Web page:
Will Gators bite back?

Dan Wetzel
Yahoo! Sports

Florida athletic director Jeremy Foley has always vowed to build the most dominant, well-rounded and long-standing athletic department in the country. Considering the schools near across the board excellence – highlighted by capturing one football and two men's basketball titles in the past 14 months – he's delivered.

But now, perhaps, comes the hardest part.

Golden Boy Billy Donovan has skipped town, a potential $28.5 million, five-year deal with the Orlando Magic luring him to the NBA, which was an inevitable career move no matter how much Gator Nation wished he'd have stayed forever.

So now the Florida basketball program hits a crossroads with everything on the line.

Is this run of success the past 11 years – three Final Fours, two titles – the work mostly of Donovan's individual genius and over-the-top work ethic or has a foundation been built in Gainesville to not just survive coaching changes, but thrive in spite of them?

Is this Arkansas, which was just as hot in the early 1990s under Nolan Richardson but hasn't been much since, or is it a budding Kentucky, where through the years four different coaches have won national championships?

There is little doubt Florida basketball is different now than when Donovan took over in 1996. The Gators had made an unexpected Final Four appearance in 1994 under Lon Kruger, but for the most part this was a program that while occasionally good, was rarely great.

But Foley plucked Donovan out of Marshall, trusting his energy and ambition could overcome a lack of experience – just two years and no NCAA tournament appearances – as a head coach. Then he plied Donovan, just 30 at the time, with every resource imaginable; pouring money into the program until it became the first school to repeat as NCAA champions since Duke in 1991-92.

Florida became a national program – four of the five members of its iconic starting five the past two seasons hailed from out of state. The Gators overcame the recruiting handicap of UF being a "football school," built a raucous student fan base and became the darlings of television.

But so much of that was Donovan – hard-driving, unafraid of ruffling establishment feathers and with a natural ability to relate, recruit and motivate teenage players.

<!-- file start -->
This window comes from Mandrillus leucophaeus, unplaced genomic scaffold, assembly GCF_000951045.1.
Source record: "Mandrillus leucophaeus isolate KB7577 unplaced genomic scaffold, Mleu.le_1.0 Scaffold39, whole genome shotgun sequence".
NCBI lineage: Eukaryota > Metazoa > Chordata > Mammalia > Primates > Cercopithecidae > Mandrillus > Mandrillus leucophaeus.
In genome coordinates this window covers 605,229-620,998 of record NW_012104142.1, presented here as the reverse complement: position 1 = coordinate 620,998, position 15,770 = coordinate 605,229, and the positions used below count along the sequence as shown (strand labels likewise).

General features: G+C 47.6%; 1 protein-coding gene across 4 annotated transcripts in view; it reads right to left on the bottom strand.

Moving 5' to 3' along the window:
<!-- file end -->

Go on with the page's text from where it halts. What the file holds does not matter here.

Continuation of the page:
Even last season, coming off an NCAA title and en route to another, the Gators didn't sell out the 12,000-seat O’Connell Center for every game. A true hoop school, such as Kentucky, can get that many people on its fan message board at one time.

So where does that leave Florida? Can the Gators maintain the interest, the cache, the blue chip recruits after Donovan?

Foley's decision on a successor will be paramount in answering that.

He is expected to hire Anthony Grant, Donovan's long time assistant who left last spring to take over the head job at Virginia Commonwealth. There he went 28-7 and beat Duke in the first round of the NCAA Tournament. A Miami native, he shares so many of Donovan's personality traits – he even wears the starched white button down shirt on the sideline – and would bring a sense of continuity to the program.

But then again, Foley thought succeeding Steve Spurrier with his assistant, Ron Zook, was a good idea. And we know how that turned out.

So maybe he looks to a more established, veteran coach to keep this thing churning. This is now a very desirable job.

Regardless, the task for whoever takes over in Gainesville is both enticing and daunting. There is a stacked recruiting class – Donovan kept signing kids this spring even with his eye on the NBA – two championship banners hanging, and a lot of high school players near and far who see UF as a hoops destination.

But if you stumble – and no one, not even Donovan, can maintain the recent pace – how quickly does the luster fade? Can someone other than Donovan close the deal on the All-American recruits it takes to reach the Final Four?

Foley is as good as college athletics has at making this stuff work. He runs the finest athletic program in the nation. He doesn't just demand excellence, he supports it.

But he is going to need every bit of his skill and attention to make the right choice and ensure that Florida is a basketball school for the long haul and not just a Billy Donovan streak of success.

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